Riding Into the Sunset
The Geezer Threat
In 1900 Americans on average lived for only 49 years and most working people died still on the job. For those who lived long enough, the average "retirement" age was 85. By 1935, when Social Security was enacted, life expectancy had risen to 61 years. Now it is 77 years--nearly a generation more--and still rising. Children born today have a fifty-fifty chance of living to 100. This inheritance from the last century--the great gift of longer life--surely represents one of the country's most meaningful accomplishments.
Yet the achievement has been transformed into a monumental problem by contemporary politics and narrow-minded accounting. "The nation faces a severe economic threat from the aging of its population combined with escalating health costs," a Washington Post editorial warned. Others put it more harshly. "Greedy geezers" are robbing from the young, bankrupting the government. Painful solutions must be taken to avoid financial ruin. Or so we are told.
A much happier conviction is expressed by Robert Fogel, a Nobel Prize-winning economist at the University of Chicago and a septuagenarian himself. America, he reminds us, is a very wealthy nation. The expanding longevity is not a financial burden but an enormous and underdeveloped asset. If US per capita income continues to grow at a rate of 1.5 percent a year, the country will have plenty of money to finance comfortable retirements and high-quality healthcare for all citizens, including those at the bottom of the wage ladder. When politicians talk about raising the Social Security retirement age to 70 in order to "save" the system, they are headed backward and against the tide of human aspirations. The average retirement age, Fogel observes, has been falling in recent decades by personal choice and is now around 63. Given proper financing arrangements, he expects the retirement age will eventually fall to as low as 55--allowing everyone to enjoy more leisure years and to explore the many dimensions of "spiritual development" or "self-realization," as John Dewey called it.
"What then is the virtue of increasing spending on retirement and health rather than goods?" Fogel asked in his latest book, The Fourth Great Awakening and the Future of Egalitarianism (2000). "It is the virtue of providing consumers in rich countries with what they want most." What people want is time--more time to enjoy life and learning, to focus on the virtuous aspects of one's nature, to pursue social projects free of economic necessity, to engage their curiosity and self-knowledge or their political values. The great inequity in modern life, as Fogel provocatively puts it, is the "maldistribution of spiritual resources," that is, the economic insecurity that prevents people from exploring life's larger questions. Everyone could attain a fair share of liberating security, he asserts, if government undertook strategic interventions in their behalf.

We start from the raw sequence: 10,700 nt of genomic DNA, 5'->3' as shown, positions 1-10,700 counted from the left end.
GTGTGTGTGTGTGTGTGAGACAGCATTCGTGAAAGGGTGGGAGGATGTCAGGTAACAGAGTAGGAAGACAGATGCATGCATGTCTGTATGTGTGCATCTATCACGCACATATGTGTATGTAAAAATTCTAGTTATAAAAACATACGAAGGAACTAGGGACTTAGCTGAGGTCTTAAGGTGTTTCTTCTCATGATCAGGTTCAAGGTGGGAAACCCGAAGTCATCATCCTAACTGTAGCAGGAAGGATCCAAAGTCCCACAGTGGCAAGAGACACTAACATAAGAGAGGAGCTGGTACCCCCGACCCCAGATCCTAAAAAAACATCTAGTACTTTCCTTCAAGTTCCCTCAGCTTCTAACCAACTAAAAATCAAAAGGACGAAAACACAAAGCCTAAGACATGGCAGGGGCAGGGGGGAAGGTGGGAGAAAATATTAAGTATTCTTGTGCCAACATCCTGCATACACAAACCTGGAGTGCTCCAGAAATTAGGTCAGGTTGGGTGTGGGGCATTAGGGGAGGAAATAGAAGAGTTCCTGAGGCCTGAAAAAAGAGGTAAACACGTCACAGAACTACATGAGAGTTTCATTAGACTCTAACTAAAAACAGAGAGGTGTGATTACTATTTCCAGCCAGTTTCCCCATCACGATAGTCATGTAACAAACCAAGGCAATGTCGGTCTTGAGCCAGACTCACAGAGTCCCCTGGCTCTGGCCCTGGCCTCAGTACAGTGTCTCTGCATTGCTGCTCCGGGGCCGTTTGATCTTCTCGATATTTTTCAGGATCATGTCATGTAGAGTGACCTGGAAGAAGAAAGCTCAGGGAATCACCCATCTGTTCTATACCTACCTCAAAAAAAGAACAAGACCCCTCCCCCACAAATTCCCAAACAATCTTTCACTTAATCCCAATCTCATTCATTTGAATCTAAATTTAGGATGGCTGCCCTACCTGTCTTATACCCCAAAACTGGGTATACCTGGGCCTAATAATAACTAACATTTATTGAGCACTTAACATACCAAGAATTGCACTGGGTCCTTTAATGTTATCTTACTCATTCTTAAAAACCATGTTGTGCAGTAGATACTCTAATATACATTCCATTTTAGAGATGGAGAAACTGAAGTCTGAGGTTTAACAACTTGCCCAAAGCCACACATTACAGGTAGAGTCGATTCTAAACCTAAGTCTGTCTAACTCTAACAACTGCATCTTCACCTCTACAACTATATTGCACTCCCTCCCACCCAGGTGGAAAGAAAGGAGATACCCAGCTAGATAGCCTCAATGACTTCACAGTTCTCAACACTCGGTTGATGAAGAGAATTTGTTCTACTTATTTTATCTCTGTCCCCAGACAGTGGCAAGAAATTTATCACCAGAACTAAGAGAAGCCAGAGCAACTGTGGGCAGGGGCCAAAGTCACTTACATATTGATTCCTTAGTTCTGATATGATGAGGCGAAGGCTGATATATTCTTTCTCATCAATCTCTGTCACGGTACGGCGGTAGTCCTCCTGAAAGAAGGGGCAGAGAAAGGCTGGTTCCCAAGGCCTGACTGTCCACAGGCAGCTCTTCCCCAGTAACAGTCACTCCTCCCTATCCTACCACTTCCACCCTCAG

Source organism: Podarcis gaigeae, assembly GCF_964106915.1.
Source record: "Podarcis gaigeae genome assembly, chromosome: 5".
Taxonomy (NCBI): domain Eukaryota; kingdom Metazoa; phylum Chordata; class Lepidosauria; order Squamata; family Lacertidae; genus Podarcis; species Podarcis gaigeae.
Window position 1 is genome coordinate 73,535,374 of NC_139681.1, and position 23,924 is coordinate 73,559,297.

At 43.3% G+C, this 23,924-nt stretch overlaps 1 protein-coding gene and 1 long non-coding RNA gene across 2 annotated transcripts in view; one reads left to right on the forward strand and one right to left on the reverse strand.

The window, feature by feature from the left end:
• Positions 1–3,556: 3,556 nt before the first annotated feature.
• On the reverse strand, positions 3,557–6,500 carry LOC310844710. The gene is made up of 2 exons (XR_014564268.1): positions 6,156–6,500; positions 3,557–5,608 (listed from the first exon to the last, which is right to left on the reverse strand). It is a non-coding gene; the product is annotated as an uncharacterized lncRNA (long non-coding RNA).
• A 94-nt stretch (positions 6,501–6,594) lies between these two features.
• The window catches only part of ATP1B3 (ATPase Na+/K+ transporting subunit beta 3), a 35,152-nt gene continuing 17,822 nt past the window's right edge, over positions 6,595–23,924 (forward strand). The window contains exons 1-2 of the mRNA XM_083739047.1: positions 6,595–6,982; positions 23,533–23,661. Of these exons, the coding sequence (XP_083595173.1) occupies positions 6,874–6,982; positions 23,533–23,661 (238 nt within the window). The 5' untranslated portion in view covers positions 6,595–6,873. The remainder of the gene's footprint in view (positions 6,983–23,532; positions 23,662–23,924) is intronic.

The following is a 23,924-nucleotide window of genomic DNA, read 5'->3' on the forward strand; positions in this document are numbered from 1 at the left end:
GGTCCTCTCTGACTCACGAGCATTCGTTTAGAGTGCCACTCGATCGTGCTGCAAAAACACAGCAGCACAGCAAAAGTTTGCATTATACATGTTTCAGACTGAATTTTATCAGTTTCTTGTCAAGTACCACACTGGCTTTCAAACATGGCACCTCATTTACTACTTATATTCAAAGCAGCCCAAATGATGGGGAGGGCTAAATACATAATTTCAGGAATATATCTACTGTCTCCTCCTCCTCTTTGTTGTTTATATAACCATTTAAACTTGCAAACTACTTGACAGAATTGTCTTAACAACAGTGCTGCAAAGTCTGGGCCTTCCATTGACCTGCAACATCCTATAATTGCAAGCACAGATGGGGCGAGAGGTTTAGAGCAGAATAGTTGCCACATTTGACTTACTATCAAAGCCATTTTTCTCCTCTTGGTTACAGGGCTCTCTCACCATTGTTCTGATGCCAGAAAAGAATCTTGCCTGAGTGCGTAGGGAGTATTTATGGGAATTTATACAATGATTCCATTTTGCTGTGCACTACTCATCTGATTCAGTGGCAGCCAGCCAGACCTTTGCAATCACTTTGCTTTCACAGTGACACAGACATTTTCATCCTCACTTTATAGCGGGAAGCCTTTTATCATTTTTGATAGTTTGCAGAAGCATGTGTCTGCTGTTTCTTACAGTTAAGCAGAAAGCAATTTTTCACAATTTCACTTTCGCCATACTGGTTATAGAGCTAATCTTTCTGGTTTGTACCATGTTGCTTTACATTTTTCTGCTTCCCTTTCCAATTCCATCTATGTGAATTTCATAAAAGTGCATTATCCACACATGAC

Fogel's perspective is generally ignored by other economists, but sociologists and psychologists recognize his point in the changing behavior of retirees. The elderly are redefining leisure, finding "fun" in myriad activities that lend deeper meaning to their lives. An informal shadow university has grown up around the nation in which older people are both the students and the teachers. They do "volunteer vacationing" and "foster grandparenting." They rehab old houses for the needy, serve as self-appointed environmental watchdogs or act as ombudsmen for neglected groups like indigent children or nursing-home patients. They dig into political issues with an informed tenacity that often withers politicians. In civic engagement, they are becoming counselors, critics, caregivers and mentors equipped with special advantages--the time and freedom to act, the knowledge and understanding gained only from the experience of living.
When the "largest generation" reaches retirement a few years from now, the baby boomers will doubtless alter the contours of society again, perhaps more profoundly than in their youth. Theodore Roszak, the historian who chronicled The Making of a Counter Culture thirty-six years ago, thinks boomers taking up caregiving and mentoring roles will inspire another wave of humanistic social values (perhaps expressed more maturely this time around). "More than merely surviving we will find ourselves gifted with the wits, the political savvy and the sheer weight of numbers to become a major force for change," Roszak wrote in America the Wise (1998). "With us, history shifts its rhythm. It draws back from the frenzied pursuit of marketing novelties and technological turnover and assumes the measured pace of humane and sustainable values. We may live to see wisdom become a distinct possibility and compassion the reigning social ethic." The "retired," he predicts, will seek to become reintegrated with the working society and claim a larger role in its affairs. Some elderly may reclaim the ancient role of respected "elders" who keep alive society's deeper truths and remind succeeding generations of their obligations to the nation's longer term. None of these possibilities are likely to unfold, however, if the promise of economic security for retirement is eviscerated in the meantime.